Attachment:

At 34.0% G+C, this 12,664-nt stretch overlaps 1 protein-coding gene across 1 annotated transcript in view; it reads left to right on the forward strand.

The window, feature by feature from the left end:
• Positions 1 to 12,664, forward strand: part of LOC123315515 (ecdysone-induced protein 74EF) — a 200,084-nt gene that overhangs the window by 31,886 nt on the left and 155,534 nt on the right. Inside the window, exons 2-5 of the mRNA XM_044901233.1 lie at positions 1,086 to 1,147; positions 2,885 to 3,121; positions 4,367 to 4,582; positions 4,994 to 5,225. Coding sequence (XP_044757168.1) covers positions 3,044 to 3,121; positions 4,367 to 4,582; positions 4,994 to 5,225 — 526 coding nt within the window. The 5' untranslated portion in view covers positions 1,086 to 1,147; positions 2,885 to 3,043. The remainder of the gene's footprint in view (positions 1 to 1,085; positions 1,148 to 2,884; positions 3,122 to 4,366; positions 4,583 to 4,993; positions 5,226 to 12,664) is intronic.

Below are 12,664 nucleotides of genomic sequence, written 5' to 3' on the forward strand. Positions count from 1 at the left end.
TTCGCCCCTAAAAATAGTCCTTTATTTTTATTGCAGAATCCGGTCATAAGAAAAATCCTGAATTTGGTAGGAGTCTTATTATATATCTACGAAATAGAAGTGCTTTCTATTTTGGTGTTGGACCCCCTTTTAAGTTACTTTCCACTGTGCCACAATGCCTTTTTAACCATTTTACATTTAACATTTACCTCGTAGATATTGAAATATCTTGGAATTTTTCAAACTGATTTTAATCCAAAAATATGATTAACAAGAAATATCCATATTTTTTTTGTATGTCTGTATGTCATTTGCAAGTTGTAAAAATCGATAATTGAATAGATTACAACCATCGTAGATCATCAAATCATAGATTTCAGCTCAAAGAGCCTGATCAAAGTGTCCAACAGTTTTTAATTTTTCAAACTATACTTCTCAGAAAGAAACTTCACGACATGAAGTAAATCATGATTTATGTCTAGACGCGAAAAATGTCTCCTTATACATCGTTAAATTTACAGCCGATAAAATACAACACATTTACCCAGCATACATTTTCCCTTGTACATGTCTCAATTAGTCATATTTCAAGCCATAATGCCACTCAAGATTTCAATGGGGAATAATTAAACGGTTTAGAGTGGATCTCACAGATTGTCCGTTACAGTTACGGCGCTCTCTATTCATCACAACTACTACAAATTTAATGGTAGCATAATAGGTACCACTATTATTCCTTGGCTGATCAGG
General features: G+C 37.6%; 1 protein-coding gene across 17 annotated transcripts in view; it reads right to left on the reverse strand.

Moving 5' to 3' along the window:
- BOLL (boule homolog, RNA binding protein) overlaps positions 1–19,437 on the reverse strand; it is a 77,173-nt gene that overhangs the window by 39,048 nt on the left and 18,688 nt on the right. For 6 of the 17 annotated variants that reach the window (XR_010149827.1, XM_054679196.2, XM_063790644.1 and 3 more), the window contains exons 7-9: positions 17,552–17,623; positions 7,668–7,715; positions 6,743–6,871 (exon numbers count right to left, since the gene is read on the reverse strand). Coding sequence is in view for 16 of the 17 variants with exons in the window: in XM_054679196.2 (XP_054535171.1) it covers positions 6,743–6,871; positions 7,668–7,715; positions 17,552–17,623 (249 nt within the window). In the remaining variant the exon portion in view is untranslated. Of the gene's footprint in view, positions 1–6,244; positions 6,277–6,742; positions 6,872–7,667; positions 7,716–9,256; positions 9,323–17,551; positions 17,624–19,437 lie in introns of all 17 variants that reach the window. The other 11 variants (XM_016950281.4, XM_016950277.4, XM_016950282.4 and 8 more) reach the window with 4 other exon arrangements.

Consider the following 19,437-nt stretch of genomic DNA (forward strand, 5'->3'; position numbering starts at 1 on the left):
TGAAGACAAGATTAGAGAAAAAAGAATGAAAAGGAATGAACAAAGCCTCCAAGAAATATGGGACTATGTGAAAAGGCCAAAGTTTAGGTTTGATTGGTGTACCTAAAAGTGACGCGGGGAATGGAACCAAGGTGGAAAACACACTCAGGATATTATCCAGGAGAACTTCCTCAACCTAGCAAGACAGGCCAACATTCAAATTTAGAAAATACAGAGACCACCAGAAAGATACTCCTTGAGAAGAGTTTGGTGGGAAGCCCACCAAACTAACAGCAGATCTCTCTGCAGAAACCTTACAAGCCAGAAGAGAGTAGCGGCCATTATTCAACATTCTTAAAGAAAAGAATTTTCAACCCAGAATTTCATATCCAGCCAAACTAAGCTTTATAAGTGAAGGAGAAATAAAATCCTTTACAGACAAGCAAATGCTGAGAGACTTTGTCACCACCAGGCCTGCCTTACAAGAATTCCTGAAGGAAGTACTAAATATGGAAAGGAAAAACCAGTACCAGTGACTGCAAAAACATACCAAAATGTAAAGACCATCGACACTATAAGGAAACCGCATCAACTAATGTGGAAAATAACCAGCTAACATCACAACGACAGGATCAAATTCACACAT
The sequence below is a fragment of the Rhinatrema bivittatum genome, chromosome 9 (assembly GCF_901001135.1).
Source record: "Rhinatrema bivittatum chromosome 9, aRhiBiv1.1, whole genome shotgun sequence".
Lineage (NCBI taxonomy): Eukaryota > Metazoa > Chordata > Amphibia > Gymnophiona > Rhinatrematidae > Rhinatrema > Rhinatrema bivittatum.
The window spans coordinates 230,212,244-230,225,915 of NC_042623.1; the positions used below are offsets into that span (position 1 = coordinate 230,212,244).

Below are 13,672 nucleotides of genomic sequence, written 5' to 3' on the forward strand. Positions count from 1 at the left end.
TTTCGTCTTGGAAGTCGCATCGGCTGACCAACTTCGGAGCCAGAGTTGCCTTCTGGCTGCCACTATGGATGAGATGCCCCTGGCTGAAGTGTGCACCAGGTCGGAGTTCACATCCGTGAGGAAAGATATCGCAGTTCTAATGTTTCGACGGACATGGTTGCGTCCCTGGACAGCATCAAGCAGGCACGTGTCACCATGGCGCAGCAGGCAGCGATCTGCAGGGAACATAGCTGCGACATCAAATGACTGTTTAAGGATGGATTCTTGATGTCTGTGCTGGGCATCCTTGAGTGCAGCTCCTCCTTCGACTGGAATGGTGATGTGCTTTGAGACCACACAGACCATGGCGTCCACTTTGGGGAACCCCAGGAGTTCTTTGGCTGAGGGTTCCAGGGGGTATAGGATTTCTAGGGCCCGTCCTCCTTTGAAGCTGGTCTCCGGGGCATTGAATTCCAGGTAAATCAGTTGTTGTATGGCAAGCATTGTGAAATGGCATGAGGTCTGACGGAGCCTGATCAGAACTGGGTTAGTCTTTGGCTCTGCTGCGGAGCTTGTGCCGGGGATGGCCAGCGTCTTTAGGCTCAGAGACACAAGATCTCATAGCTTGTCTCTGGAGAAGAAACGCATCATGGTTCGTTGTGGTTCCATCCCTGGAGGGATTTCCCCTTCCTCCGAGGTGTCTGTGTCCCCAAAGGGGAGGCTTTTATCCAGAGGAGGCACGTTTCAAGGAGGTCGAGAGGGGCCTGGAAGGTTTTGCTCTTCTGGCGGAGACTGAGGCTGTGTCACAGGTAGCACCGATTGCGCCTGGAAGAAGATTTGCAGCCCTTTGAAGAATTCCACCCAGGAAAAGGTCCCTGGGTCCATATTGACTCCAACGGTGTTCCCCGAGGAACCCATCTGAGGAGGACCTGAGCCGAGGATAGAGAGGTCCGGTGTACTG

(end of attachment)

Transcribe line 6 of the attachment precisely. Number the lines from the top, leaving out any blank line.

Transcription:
General features: G+C 37.6%; 1 protein-coding gene across 17 annotated transcripts in view; it reads right to left on the reverse strand.